An Unusual Case; Being an associate in rural and remote Canada

Running a rural practice can yield some unusual experiences…as with this story about a client. He’s a dentist who owns a practice in rural Canada, and he called me this past October, very upset and frustrated.

A recent graduate joined his practice in June of 2012. Due to a number of mitigating factors, there was a substantial backlog of dentistry to be done, and this recent graduate, who was very young, ambitious and capable, stepped in and produced extremely high production figures in a short period of time.

Essentially, this dentist, in a four-month period from June through September, produced $600,000 in gross income. This did not include the income generated by the hygienist. If we do the math, it’s simple. Based on $600,000 in fees with a commission rate of 50%, this new graduate earned approximately $300,000 in a four-month period.

Now, the story gets really interesting. In October, in more remote, rural Canadian settings, winter is fast approaching. The first snowfall is imminent. The nights are longer and days shorter. Sometimes a dark foreboding of what is to come sets into the minds of those not accustomed to northern climes.

At this time, this recent graduate approached the dentist owner and asked for a raise, from 50% to 60% commission. The owner refused to do so on the basis that they had only been working together for four months. As a result, the associate tendered his/her resignation.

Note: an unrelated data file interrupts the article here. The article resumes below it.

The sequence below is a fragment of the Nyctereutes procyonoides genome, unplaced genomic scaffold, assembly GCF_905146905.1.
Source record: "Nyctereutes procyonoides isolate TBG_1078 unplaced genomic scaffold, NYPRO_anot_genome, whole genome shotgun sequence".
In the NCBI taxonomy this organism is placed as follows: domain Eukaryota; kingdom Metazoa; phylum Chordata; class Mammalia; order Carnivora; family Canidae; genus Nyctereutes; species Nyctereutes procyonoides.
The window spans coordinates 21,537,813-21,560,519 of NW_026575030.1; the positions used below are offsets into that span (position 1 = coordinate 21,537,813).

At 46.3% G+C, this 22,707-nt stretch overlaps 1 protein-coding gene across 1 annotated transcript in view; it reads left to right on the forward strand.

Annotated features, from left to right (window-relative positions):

This type of resignation is an extremely rare occurrence. I don’t know of any new graduates in the last three to five years who have generated $600,000 in four months of work because of a backlog of patients needing care—and then resigned.

There was no mistreatment here, no over-treatment—just much work to be done because of the remote location of the practice. The circumstances are clear: good insurance, good people, good industry, no other dentist there for some time, and my client who could not fully attend to the practice.

The result? An associate who basically stepped into a very lucrative work situation. Then, after tapping out four months of work, the associate wanted a raise. When the wner denied it, the associate tendered his/her resignation. Their agreement called for 60-days’ notice; instead, he/she gave two weeks’ notice and left.

My questions are:

• What does this tell us about today’s generation and today’s dental graduates?

• What does this tell us about their ability to enjoy the rural and remote sensibilities of Canada?

• How do we recruit these people?

• How do we retain these people?

Clearly, there was enough financial reward for the associate. There was enough work and the book is still full of many more months of procedures. My client is in a desperate situation; he needs to suddenly recruit again and he’s asked our firm to assist. It’s not an easy task. We anticipate weeks or months where there is no dentist in the office. We’re looking for locum dentists to cover in the interim, but patients will once again go unserved. Staff will go unpaid as no procedures will be performed. Staff will be sent home and the cycle will repeat itself.

To sum up, a new graduate makes $300,000 in 120 days and quits. Given that, how are we going to serve the future needs of the Canadian population if money is not enough of an incentive? I have concerns about the dental profession’s ability to manage the needs of rural and remote Canadians when money is clearly not enough. It’s a serious quandary and yet I seem to have no viable solutions. Do you?